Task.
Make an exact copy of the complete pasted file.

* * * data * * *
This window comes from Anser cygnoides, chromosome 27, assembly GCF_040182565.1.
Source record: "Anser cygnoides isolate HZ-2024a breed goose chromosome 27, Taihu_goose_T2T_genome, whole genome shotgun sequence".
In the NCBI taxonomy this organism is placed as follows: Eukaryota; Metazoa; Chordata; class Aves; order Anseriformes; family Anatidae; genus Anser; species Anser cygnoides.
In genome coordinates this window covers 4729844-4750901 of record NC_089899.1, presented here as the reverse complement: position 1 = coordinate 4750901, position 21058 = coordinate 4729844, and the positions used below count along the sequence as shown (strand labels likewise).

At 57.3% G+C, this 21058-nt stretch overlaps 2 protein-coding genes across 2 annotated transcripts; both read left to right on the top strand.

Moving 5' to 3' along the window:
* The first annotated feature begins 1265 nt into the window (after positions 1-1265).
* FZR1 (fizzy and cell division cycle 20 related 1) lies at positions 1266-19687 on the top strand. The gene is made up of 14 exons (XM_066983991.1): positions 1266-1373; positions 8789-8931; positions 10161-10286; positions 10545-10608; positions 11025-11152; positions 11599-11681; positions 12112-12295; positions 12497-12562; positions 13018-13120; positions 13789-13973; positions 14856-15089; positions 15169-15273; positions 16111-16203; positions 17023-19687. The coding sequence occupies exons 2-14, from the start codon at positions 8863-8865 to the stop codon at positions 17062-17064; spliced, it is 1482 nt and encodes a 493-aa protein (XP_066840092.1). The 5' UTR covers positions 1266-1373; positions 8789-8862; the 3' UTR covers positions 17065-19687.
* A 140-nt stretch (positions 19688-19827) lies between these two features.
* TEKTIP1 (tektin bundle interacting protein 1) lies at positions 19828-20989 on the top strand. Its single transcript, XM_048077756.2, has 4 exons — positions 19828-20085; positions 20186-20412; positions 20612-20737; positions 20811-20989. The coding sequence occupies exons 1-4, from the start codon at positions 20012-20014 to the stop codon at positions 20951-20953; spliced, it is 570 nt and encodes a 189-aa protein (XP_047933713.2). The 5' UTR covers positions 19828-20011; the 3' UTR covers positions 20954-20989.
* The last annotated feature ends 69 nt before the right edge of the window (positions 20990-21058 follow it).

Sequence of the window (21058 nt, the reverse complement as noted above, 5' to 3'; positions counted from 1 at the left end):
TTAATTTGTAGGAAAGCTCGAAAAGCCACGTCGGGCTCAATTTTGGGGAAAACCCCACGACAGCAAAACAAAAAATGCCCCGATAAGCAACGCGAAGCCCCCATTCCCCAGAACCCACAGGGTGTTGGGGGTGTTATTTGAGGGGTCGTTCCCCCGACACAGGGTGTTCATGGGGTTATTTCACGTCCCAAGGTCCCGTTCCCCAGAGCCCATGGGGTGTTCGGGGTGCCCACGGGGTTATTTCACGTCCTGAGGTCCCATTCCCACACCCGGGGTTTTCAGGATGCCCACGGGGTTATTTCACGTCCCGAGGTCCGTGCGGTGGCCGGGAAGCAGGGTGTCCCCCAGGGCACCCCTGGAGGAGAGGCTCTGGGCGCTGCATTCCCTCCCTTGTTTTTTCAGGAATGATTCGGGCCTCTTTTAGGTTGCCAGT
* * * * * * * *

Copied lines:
This window comes from Anser cygnoides, chromosome 27, assembly GCF_040182565.1.
Source record: "Anser cygnoides isolate HZ-2024a breed goose chromosome 27, Taihu_goose_T2T_genome, whole genome shotgun sequence".
In the NCBI taxonomy this organism is placed as follows: Eukaryota; Metazoa; Chordata; class Aves; order Anseriformes; family Anatidae; genus Anser; species Anser cygnoides.
In genome coordinates this window covers 4729844-4750901 of record NC_089899.1, presented here as the reverse complement: position 1 = coordinate 4750901, position 21058 = coordinate 4729844, and the positions used below count along the sequence as shown (strand labels likewise).

At 57.3% G+C, this 21058-nt stretch overlaps 2 protein-coding genes across 2 annotated transcripts; both read left to right on the top strand.

Moving 5' to 3' along the window:
* The first annotated feature begins 1265 nt into the window (after positions 1-1265).
* FZR1 (fizzy and cell division cycle 20 related 1) lies at positions 1266-19687 on the top strand. The gene is made up of 14 exons (XM_066983991.1): positions 1266-1373; positions 8789-8931; positions 10161-10286; positions 10545-10608; positions 11025-11152; positions 11599-11681; positions 12112-12295; positions 12497-12562; positions 13018-13120; positions 13789-13973; positions 14856-15089; positions 15169-15273; positions 16111-16203; positions 17023-19687. The coding sequence occupies exons 2-14, from the start codon at positions 8863-8865 to the stop codon at positions 17062-17064; spliced, it is 1482 nt and encodes a 493-aa protein (XP_066840092.1). The 5' UTR covers positions 1266-1373; positions 8789-8862; the 3' UTR covers positions 17065-19687.
* A 140-nt stretch (positions 19688-19827) lies between these two features.
* TEKTIP1 (tektin bundle interacting protein 1) lies at positions 19828-20989 on the top strand. Its single transcript, XM_048077756.2, has 4 exons — positions 19828-20085; positions 20186-20412; positions 20612-20737; positions 20811-20989. The coding sequence occupies exons 1-4, from the start codon at positions 20012-20014 to the stop codon at positions 20951-20953; spliced, it is 570 nt and encodes a 189-aa protein (XP_047933713.2). The 5' UTR covers positions 19828-20011; the 3' UTR covers positions 20954-20989.
* The last annotated feature ends 69 nt before the right edge of the window (positions 20990-21058 follow it).

Sequence of the window (21058 nt, the reverse complement as noted above, 5' to 3'; positions counted from 1 at the left end):
TTAATTTGTAGGAAAGCTCGAAAAGCCACGTCGGGCTCAATTTTGGGGAAAACCCCACGACAGCAAAACAAAAAATGCCCCGATAAGCAACGCGAAGCCCCCATTCCCCAGAACCCACAGGGTGTTGGGGGTGTTATTTGAGGGGTCGTTCCCCCGACACAGGGTGTTCATGGGGTTATTTCACGTCCCAAGGTCCCGTTCCCCAGAGCCCATGGGGTGTTCGGGGTGCCCACGGGGTTATTTCACGTCCTGAGGTCCCATTCCCACACCCGGGGTTTTCAGGATGCCCACGGGGTTATTTCACGTCCCGAGGTCCGTGCGGTGGCCGGGAAGCAGGGTGTCCCCCAGGGCACCCCTGGAGGAGAGGCTCTGGGCGCTGCATTCCCTCCCTTGTTTTTTCAGGAATGATTCGGGCCTCTTTTAGGTTGCCAGT